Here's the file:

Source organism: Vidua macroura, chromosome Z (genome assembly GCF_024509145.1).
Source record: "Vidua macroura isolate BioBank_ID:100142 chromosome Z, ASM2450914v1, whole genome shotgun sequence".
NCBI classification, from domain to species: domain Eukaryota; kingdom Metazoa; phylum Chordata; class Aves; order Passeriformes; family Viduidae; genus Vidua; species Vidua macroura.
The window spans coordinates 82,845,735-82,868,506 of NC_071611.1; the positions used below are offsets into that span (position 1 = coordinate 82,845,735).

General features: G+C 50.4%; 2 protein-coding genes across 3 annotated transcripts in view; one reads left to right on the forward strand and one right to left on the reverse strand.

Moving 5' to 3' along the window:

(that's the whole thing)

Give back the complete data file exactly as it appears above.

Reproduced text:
Source organism: Vidua macroura, chromosome Z (genome assembly GCF_024509145.1).
Source record: "Vidua macroura isolate BioBank_ID:100142 chromosome Z, ASM2450914v1, whole genome shotgun sequence".
NCBI classification, from domain to species: domain Eukaryota; kingdom Metazoa; phylum Chordata; class Aves; order Passeriformes; family Viduidae; genus Vidua; species Vidua macroura.
The window spans coordinates 82,845,735-82,868,506 of NC_071611.1; the positions used below are offsets into that span (position 1 = coordinate 82,845,735).

General features: G+C 50.4%; 2 protein-coding genes across 3 annotated transcripts in view; one reads left to right on the forward strand and one right to left on the reverse strand.

Moving 5' to 3' along the window: